Budgets are a statement of values that mark the principles of legislators. In this year’s budget, the Government’s values were laid bare, with climate spending slashed by almost half, falling further to $1.2 billion by 2022. Analysis by the Australian Conservation Foundation found that the under-resourced Department of Environment and Energy will have an axe taken to its bottom line, with spending slated to plunge by 43 per cent on 2013 levels (when the Government took office) by 2022.

The Renewable Energy Target will be abolished by 2020. Taxpayer largesse will continue to flow to the Government’s friends in fossil fuel companies, with $30 billion in diesel tax subsidies pouring into private companies over the forecast period. No additional money for renewables or climate mitigation and adaptation will be forthcoming.

The opportunities that come from renewable energy, which are now cheaper as well as being cleaner and healthier, are being seized by the community of nations while Australia clings to a wheezing, out-dated economy.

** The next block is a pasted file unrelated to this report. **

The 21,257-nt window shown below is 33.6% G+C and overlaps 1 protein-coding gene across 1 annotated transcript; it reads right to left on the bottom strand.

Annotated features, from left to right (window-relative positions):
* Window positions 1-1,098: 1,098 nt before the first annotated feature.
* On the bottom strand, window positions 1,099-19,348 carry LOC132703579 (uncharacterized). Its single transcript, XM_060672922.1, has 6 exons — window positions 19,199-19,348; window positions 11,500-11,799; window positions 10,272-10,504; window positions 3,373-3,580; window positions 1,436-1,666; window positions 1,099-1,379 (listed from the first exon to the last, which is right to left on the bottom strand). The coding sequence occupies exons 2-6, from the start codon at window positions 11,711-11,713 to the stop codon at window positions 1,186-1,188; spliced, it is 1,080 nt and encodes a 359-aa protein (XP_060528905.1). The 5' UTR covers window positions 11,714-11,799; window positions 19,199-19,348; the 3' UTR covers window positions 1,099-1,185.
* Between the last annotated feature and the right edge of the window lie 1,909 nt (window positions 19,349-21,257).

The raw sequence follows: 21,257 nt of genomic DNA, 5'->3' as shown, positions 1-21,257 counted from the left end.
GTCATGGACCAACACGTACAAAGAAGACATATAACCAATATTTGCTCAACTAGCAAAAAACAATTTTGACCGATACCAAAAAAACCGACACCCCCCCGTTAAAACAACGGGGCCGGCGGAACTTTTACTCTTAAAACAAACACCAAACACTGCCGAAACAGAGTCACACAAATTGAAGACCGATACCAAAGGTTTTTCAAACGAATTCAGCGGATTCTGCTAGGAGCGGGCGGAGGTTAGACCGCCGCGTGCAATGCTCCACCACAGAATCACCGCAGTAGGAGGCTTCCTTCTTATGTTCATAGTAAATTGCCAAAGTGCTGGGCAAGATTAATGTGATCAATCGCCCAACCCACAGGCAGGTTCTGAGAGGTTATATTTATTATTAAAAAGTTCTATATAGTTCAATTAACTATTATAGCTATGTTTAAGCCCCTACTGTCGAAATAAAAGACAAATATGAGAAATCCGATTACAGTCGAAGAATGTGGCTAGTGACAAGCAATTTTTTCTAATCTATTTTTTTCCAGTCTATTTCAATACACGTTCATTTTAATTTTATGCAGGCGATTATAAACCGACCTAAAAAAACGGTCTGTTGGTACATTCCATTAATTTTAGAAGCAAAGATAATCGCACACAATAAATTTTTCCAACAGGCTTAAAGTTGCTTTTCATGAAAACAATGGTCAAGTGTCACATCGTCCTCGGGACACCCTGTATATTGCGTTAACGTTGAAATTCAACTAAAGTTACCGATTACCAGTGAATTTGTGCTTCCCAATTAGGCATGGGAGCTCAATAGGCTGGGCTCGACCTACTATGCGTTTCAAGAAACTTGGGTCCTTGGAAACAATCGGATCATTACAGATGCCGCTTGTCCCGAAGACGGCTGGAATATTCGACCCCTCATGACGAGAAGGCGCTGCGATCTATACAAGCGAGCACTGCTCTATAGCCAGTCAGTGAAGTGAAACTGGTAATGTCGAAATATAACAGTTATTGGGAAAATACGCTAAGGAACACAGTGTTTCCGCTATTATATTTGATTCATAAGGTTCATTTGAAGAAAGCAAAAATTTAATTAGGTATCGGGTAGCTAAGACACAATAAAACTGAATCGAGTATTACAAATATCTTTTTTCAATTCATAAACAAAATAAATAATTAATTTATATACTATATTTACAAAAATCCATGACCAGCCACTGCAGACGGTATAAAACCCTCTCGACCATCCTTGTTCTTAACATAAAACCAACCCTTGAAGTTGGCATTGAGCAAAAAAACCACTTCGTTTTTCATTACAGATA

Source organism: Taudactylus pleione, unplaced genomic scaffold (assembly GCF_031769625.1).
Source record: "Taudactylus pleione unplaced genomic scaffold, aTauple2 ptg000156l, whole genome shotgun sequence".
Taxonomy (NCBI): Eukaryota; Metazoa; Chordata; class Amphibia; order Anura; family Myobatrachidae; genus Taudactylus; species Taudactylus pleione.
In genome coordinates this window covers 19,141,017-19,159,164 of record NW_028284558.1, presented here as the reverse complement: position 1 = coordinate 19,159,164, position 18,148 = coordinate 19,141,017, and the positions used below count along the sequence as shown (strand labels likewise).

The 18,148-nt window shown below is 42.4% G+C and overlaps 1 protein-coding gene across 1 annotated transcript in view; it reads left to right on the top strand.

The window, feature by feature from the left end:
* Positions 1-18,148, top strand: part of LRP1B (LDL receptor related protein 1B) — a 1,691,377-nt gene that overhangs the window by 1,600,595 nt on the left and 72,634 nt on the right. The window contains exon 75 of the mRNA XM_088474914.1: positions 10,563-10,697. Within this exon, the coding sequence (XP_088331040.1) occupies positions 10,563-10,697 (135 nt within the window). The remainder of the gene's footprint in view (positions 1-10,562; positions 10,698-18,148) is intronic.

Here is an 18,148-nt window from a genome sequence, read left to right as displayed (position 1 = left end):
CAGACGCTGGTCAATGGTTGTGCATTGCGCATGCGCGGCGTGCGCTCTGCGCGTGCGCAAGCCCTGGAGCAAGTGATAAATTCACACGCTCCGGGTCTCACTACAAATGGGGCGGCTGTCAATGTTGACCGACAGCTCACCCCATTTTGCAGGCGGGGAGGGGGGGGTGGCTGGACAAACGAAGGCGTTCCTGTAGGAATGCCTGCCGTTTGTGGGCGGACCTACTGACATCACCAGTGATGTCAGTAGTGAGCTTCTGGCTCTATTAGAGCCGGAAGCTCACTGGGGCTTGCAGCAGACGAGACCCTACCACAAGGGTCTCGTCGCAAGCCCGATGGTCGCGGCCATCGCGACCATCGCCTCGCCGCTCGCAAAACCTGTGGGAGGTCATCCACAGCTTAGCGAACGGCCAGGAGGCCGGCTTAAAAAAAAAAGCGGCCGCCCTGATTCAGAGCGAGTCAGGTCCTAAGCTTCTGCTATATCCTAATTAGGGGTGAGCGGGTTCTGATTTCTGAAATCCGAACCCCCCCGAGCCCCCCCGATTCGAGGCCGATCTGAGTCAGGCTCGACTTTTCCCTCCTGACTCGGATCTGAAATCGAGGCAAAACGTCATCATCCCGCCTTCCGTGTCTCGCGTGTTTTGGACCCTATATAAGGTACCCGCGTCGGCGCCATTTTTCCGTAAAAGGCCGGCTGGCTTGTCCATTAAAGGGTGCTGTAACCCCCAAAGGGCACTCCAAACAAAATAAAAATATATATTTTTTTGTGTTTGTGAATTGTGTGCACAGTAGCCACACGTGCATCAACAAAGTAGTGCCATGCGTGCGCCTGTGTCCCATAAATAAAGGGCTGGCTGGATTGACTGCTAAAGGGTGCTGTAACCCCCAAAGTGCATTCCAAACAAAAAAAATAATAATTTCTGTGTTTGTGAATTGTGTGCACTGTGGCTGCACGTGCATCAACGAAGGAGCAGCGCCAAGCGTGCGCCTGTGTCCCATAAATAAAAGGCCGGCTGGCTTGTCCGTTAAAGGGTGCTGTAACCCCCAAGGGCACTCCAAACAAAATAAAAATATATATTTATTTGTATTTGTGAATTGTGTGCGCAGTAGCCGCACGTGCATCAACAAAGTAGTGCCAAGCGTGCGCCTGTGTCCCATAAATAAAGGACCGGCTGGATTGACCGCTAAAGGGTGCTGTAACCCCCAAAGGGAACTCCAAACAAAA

On the same day the budget was delivered, the meter at Mauna Loa, Hawaii clocked 410 parts per million of carbon dioxide in the atmosphere – a level not seen in 800,000 years, well before humans developed agriculture, let alone donned suits and waved rocks around in Parliament.

The other critical budget, the carbon budget, is in obvious deficit.

The Government should keep my ten dollars, and use it to achieve real progress towards a coal-free, more liveable society. Most Australians would gladly chip in for wind and solar, and our vast weight of numbers will eventually prevail.